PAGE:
Frontal Depressions

Frontal Depressions
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Storyboard Description

MoYu Tanglong; Uh Uh Uh Eh Eh EEEEEGGGGGHHHH

Storyboard Text

  • Here we are in Dornoch Forest in England, one of the mid-latitude areas within 30 degrees to 60 degrees latitude that experiences frontal depressions.
  • Who am I? you ask. Well, you don't need to know that! I'm just your...sub-conscience! All you really need to know is what frontal depressions are!
  • So what is a Frontal Depression? Well, let's start by seeing what frontal depressions are caused by. Frontal depressions are caused by the boundaries or front distortion between two, different temperature air masses, the warmer of the two distorting and bulging out towards the colder air. The warm air travels in a wave like pattern across the colder air in a weather pattern that increases depression, called Frontogeneses. During this process, air pressure drops sharply at the depression and convergence area (where warm air rises rapidly, condenses, and leaves low pressure near the ground), the pressure increasing the farther out you go from the depression.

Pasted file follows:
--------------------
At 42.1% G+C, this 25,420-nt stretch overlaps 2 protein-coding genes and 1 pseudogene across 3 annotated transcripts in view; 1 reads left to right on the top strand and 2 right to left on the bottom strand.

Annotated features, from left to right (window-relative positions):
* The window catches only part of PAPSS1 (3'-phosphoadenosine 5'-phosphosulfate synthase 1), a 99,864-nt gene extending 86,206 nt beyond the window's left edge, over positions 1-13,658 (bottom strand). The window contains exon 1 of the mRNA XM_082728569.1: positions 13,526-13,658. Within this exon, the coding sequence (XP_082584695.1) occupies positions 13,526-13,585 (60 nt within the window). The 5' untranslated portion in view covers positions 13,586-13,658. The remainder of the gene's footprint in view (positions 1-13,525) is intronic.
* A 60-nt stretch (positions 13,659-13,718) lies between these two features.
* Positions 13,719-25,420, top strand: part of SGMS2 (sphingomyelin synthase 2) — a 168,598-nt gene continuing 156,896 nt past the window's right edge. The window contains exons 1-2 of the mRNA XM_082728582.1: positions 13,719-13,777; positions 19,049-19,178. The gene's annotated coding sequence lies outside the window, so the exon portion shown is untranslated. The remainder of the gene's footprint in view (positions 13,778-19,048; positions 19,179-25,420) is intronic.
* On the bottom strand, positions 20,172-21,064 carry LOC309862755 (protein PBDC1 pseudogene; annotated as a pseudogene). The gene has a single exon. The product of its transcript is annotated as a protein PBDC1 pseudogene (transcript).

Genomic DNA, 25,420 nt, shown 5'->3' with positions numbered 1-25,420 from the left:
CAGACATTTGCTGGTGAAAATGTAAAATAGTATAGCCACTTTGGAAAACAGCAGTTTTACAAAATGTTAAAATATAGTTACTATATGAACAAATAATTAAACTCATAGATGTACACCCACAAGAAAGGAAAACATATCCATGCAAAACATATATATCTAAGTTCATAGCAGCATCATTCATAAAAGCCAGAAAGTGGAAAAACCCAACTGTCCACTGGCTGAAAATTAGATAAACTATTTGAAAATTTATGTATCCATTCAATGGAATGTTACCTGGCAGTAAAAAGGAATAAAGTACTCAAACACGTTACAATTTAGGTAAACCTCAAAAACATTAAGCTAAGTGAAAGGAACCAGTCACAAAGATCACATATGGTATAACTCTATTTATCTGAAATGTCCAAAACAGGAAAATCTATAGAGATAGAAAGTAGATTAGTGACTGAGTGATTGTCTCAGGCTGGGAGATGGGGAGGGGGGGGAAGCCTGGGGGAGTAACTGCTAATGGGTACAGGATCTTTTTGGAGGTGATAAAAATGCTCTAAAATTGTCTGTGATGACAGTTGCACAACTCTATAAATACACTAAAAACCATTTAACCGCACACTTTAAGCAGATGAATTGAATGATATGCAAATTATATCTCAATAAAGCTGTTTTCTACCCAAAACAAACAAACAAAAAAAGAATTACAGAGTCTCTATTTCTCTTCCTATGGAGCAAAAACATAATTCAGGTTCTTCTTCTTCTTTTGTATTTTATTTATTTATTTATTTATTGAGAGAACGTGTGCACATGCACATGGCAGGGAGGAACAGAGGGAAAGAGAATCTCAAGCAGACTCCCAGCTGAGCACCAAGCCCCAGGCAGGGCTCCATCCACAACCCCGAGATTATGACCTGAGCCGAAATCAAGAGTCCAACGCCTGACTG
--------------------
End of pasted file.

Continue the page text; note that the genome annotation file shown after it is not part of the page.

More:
• Here are the 4 main stages of a frontal depression:
  • Stage 2
  • Stage 1
  • Warm Air
  • Cold air
  • Warm air bulge
  • Cold air bulge
  • Stage 3
  • Stage 4
  • And now, here are the descriptions for each illustration: 
  • Stage 1 (figure 1): Two air masses are traveling in opposite directions, the cold air above the warm air mass, meeting along a line called a boundary or front. Stage 2 (figure 2): A small, circular wave disturbance forms between the two boundaries because of the jet stream friction as well as warm air tendencies to rise and cold, heavier air to fall. Stage 3 (figure 3): The system is now a distinct depression cycle and is almost complete. Stage 4 (figure 4): The cycle is complete and the air masses are now moving in a counterclockwise circulation
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